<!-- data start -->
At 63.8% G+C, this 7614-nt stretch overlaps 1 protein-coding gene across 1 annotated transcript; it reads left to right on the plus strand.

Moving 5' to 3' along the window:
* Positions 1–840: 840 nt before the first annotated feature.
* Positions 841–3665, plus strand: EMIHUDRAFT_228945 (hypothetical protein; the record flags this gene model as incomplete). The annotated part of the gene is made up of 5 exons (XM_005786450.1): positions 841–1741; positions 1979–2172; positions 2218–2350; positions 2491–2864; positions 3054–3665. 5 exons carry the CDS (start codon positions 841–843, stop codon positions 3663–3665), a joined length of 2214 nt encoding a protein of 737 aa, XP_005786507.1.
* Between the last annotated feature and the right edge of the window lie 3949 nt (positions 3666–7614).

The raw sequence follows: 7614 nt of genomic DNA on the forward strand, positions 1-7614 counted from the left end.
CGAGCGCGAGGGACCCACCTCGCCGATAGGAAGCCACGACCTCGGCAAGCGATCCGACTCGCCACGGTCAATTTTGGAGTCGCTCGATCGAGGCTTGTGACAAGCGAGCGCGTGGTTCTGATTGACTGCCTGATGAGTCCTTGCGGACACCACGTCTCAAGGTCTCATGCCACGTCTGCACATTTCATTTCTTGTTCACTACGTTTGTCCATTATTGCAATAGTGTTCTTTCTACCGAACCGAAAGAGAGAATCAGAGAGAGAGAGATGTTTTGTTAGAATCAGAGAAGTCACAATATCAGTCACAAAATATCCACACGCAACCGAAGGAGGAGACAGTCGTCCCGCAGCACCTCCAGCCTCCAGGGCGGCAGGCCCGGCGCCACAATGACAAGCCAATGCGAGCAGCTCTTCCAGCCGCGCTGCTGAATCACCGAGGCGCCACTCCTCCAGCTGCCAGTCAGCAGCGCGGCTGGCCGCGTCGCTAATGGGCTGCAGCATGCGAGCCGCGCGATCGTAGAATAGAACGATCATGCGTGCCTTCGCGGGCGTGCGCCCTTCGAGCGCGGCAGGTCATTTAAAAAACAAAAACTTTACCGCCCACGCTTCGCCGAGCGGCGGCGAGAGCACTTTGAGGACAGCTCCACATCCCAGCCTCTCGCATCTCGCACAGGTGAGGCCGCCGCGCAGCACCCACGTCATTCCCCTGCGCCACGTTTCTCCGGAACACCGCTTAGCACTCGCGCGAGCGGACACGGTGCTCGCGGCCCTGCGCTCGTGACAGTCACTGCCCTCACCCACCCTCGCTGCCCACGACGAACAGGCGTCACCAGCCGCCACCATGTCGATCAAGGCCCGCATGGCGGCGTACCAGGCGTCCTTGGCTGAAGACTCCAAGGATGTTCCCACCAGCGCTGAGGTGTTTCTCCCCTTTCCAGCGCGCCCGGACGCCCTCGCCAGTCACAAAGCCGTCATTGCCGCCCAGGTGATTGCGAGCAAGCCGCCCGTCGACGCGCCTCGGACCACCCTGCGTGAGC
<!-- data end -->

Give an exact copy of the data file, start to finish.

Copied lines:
At 63.8% G+C, this 7614-nt stretch overlaps 1 protein-coding gene across 1 annotated transcript; it reads left to right on the plus strand.

Moving 5' to 3' along the window:
* Positions 1–840: 840 nt before the first annotated feature.
* Positions 841–3665, plus strand: EMIHUDRAFT_228945 (hypothetical protein; the record flags this gene model as incomplete). The annotated part of the gene is made up of 5 exons (XM_005786450.1): positions 841–1741; positions 1979–2172; positions 2218–2350; positions 2491–2864; positions 3054–3665. 5 exons carry the CDS (start codon positions 841–843, stop codon positions 3663–3665), a joined length of 2214 nt encoding a protein of 737 aa, XP_005786507.1.
* Between the last annotated feature and the right edge of the window lie 3949 nt (positions 3666–7614).

The raw sequence follows: 7614 nt of genomic DNA on the forward strand, positions 1-7614 counted from the left end.
CGAGCGCGAGGGACCCACCTCGCCGATAGGAAGCCACGACCTCGGCAAGCGATCCGACTCGCCACGGTCAATTTTGGAGTCGCTCGATCGAGGCTTGTGACAAGCGAGCGCGTGGTTCTGATTGACTGCCTGATGAGTCCTTGCGGACACCACGTCTCAAGGTCTCATGCCACGTCTGCACATTTCATTTCTTGTTCACTACGTTTGTCCATTATTGCAATAGTGTTCTTTCTACCGAACCGAAAGAGAGAATCAGAGAGAGAGAGATGTTTTGTTAGAATCAGAGAAGTCACAATATCAGTCACAAAATATCCACACGCAACCGAAGGAGGAGACAGTCGTCCCGCAGCACCTCCAGCCTCCAGGGCGGCAGGCCCGGCGCCACAATGACAAGCCAATGCGAGCAGCTCTTCCAGCCGCGCTGCTGAATCACCGAGGCGCCACTCCTCCAGCTGCCAGTCAGCAGCGCGGCTGGCCGCGTCGCTAATGGGCTGCAGCATGCGAGCCGCGCGATCGTAGAATAGAACGATCATGCGTGCCTTCGCGGGCGTGCGCCCTTCGAGCGCGGCAGGTCATTTAAAAAACAAAAACTTTACCGCCCACGCTTCGCCGAGCGGCGGCGAGAGCACTTTGAGGACAGCTCCACATCCCAGCCTCTCGCATCTCGCACAGGTGAGGCCGCCGCGCAGCACCCACGTCATTCCCCTGCGCCACGTTTCTCCGGAACACCGCTTAGCACTCGCGCGAGCGGACACGGTGCTCGCGGCCCTGCGCTCGTGACAGTCACTGCCCTCACCCACCCTCGCTGCCCACGACGAACAGGCGTCACCAGCCGCCACCATGTCGATCAAGGCCCGCATGGCGGCGTACCAGGCGTCCTTGGCTGAAGACTCCAAGGATGTTCCCACCAGCGCTGAGGTGTTTCTCCCCTTTCCAGCGCGCCCGGACGCCCTCGCCAGTCACAAAGCCGTCATTGCCGCCCAGGTGATTGCGAGCAAGCCGCCCGTCGACGCGCCTCGGACCACCCTGCGTGAGC